Over the past two years, the United States Patent and Trademark Office (“USPTO”) has taken an increasingly aggressive stance toward allegations in applications to register marks that the applicants have a bona fide intent to use their marks in connection with the goods and services recited in the applications. In L.C. Licensing, Inc. v. Berman, 86 U.S.P.Q.2d 1883 (T.T.A.B. 2008), for example, the Trademark Trial and Appeal Board invalidated an application on the ground that “[t]he mere assertion of an intent to use the mark without corroboration of any sort, whether documentary or otherwise, is not likely to provide cred­ible evidence to establish a bona fide intention to use the mark,” id. at 1889, and this outcome was followed by another holding to similar effect five and a half months later. See Boston Red Sox Baseball Club LP v. Sherman, 88 U.S.P.Q.2d 1581 (T.T.A.B. 2008). Although these decisions are certainly important, their long-term significance may eventually be overshadowed by the Board’s recent precedential opinion in Honda Motor Co. v. Winkelmann, Opposition No. 91170552, slip op. (T.T.A.B. April 8, 2009), which confirmed that non-U.S. applicants alleging a bona fide intent to use their marks in the United States are held to the same standards as their domestic counterparts. The decision therefore promises to have a dramatic effect on “in-bound” U.S. trademark prosecution practice.

Among the prerequisites for registration of a mark with the USPTO is the requirement that an applicant identify one or more “bases” for its application. There are five such bases available, the last three of which are available only to applicants domiciled outside of the United States:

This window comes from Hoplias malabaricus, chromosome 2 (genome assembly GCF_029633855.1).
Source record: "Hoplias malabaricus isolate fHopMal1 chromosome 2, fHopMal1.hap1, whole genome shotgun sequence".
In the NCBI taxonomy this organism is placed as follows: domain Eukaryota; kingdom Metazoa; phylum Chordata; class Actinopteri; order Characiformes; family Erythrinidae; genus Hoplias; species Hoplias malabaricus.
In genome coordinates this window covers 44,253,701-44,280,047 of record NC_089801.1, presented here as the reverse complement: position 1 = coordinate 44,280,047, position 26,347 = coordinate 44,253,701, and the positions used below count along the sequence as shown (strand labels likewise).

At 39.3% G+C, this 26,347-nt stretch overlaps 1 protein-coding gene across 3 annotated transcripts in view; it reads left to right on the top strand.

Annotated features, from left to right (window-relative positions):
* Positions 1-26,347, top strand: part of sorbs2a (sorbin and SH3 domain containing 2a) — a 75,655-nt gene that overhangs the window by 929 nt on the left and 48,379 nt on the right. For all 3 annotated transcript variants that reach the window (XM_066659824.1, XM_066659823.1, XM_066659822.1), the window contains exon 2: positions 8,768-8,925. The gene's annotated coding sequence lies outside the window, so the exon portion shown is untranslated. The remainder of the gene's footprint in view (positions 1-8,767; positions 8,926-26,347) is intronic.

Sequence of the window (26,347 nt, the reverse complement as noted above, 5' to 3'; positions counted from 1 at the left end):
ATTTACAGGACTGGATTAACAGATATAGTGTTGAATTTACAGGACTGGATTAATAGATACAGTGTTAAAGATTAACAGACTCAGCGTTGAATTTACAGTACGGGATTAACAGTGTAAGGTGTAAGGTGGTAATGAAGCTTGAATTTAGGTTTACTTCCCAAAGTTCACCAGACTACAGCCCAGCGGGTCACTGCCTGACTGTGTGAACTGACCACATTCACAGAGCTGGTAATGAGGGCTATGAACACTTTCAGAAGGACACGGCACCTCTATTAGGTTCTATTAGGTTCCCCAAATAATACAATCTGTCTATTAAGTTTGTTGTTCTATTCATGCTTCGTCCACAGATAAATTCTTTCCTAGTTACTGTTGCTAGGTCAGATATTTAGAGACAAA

1. Under Section 1(a) of the Lanham Act, 15 U.S.C. § 1051(a), the applicant may recite that it has actually used its mark in commerce in the United States in connection with each good or service covered by the application. An applicant claiming this basis must submit specimens showing use of the mark with at least one good or service in each International Class covered by the application and must also identify the date on which the mark was first used in commerce in that Class.
  1. Under Section 1(b) of the Lanham Act, id.§ 1051(b), the applicant may recite that it has a bona fide intent to use the mark in commerce in the United States in connection with the goods or services covered by the application. Before an application claiming only this basis can mature into a registration, the applicant must aver under oath that the mark is being used in connection with each good or service covered by the application and provide specimens and dates of first use for each International Class covered by the application.
  1. Under Section 44(d) of the Lanham Act, id. § 1126(d), the applicant may recite that, within six months of the filing of its U.S. application, it previously applied to register the same mark for the same goods or services in a country that is a member of the Paris Convention. This basis also requires the applicant to recite that it has a bona fide intent to use the mark in commerce in the United States in connection with the goods or services covered by the application. Nevertheless, the applicant can secure a registration of its mark without a showing of actual use by submitting a certified copy of the non-U.S. registration once it issues.